SAN ANTONIO – Everyone knew who would get the ball into final possession, and there was only one game left to win the 2021 NCAA women’s basketball championship.
The only question that hung in the air in the Alamodom was whether Arizona Guard Aari McDonald would actually take the shot. With Stanford Before 54:53, the fans in the dome were all waiting. A man in Arizona red turned to a nearby police officer and said, “Look out, they’re going to get Aari the ball off a screen.”
When Arizona guard Shaina Pellington came in 6.1 seconds ahead of the ball with a national championship shot on the line, the Stanford defense was ready and immediately denied the Wildcats on the screen they had set.
Eventually Pellington got her window on McDonald, but the timing was wrong and the ball went off. Still, even though Stanford’s Anna Wilson suffocated her, McDonald caught it. McDonald trickled forward, looking for an opening. But Lexie Hull and Cameron Brink joined in, a formidable 3-on-1 front that forced McDonald to back off and turn to shoot with 1 second left.
Miraculously, she looked decent enough. McDonald fell backwards after releasing the ball, but her eyes stayed up. Everyone held their breath. “It was the longest second,” said Stanford coach Tara VanDerveer.
“I just thought, ‘Oh please God, don’t go in,” said Stanford security guard Haley Jones. “You never know. She takes some wild shots because she’s so great.”
“I took a hard-fought shot and it didn’t fall,” McDonald said afterwards, holding back tears. “I remember that.”
The shot hit the back of the rim and Stanford won his first national championship in 29 years. Arizona, which played in the first national championship game in school history, had the ultimate what-if. McDonald was on his back after the last buzzer sounded before Pellington came over to pick her up.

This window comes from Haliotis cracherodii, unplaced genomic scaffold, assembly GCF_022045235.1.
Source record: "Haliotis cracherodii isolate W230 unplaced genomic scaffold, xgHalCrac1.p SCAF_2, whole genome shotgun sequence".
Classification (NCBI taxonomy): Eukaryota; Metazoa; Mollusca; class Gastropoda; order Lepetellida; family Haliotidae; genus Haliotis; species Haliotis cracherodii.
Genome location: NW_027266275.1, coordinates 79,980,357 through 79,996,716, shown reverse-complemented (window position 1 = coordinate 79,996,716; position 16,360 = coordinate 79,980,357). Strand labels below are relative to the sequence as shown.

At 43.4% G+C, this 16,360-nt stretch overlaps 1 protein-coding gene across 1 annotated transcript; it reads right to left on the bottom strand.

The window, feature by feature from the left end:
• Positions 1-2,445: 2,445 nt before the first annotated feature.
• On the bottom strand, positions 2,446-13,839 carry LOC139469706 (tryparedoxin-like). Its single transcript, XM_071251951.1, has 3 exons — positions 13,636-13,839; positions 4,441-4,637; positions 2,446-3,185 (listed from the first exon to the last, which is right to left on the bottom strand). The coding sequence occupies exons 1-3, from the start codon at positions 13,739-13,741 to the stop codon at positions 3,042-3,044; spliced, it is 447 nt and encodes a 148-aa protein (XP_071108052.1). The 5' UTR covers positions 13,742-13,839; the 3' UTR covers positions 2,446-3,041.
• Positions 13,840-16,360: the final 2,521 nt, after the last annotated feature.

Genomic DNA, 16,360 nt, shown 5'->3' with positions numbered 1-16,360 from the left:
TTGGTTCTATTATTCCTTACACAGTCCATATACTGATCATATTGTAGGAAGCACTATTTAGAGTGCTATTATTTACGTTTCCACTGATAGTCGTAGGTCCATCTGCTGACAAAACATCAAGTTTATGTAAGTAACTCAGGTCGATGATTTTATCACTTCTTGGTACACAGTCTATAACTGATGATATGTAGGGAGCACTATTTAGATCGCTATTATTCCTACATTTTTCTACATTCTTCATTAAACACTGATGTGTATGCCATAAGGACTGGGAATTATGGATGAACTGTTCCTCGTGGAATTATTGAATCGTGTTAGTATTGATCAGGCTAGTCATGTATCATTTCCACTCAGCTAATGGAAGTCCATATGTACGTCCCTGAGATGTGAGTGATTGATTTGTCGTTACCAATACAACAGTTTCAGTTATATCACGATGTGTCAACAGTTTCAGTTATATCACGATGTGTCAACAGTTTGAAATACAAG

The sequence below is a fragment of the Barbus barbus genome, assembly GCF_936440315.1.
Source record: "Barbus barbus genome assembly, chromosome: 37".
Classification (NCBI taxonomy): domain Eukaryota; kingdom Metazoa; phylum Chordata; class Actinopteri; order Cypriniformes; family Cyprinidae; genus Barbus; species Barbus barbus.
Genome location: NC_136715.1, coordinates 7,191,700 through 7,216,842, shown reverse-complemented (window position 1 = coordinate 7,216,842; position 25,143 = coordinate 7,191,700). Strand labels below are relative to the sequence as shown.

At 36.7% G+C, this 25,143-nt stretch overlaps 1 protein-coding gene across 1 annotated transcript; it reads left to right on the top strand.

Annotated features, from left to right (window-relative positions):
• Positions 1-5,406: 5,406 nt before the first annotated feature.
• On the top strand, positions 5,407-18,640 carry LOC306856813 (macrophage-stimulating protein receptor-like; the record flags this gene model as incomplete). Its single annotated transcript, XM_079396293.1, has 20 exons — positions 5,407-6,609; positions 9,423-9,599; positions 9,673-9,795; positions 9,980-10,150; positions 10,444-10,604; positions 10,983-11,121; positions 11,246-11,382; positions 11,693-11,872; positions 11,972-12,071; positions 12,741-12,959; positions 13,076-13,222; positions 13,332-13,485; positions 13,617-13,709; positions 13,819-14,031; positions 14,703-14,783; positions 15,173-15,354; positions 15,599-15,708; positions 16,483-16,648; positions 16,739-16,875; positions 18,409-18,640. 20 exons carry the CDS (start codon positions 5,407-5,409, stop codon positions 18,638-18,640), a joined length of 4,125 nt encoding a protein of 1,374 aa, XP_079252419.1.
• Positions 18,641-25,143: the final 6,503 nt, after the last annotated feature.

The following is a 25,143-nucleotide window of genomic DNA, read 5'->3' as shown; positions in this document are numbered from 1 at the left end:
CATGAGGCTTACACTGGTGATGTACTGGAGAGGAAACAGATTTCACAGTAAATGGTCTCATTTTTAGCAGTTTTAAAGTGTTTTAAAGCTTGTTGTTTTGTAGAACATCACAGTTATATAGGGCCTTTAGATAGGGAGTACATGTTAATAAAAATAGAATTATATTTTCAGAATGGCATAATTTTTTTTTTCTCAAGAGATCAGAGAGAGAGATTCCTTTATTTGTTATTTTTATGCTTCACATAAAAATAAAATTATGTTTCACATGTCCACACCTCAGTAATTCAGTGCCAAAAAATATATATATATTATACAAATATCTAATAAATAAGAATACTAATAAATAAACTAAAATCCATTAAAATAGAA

Stanford’s defense held on to final possession when Aari McDonald missed the game-winning shot and the Cardinal escaped with a 54:53 win.
The next person there was Arizona trainer Adia Barnes, who put her arm around McDonald and squeezed hard. When Barnes called the rest of her team, McDonald bowed his head, bit his lip, and leaned over with his hands on his knees as their teammates walked over.
This was it for her after such a remarkable NCAA tournament run. Stanford pestered her all night, but she still carried her team to the end – willingly the Wildcats back when it was found that all hope was lost several times during the game.
Barnes made sure McDonald got the last shot.
“It would be Aari or nothing,” said Barnes. “I knew it was going to be doubled, but running a screen was the best option. We knew it would intercept it on the 3-point line. That’s exactly what happened. But they did really well to us refusing after the screen. They forced us to catch the ball really high. When Aari went to drive, there was a lot of time. We work in practice in special situations on the fact that she was pretty three times together and couldn’t go downhill.
“At that point we were on Aari’s back for the whole tournament. She has to take that shot. In this situation I have to put the ball in her hands because she’s one of the reasons we’re here.”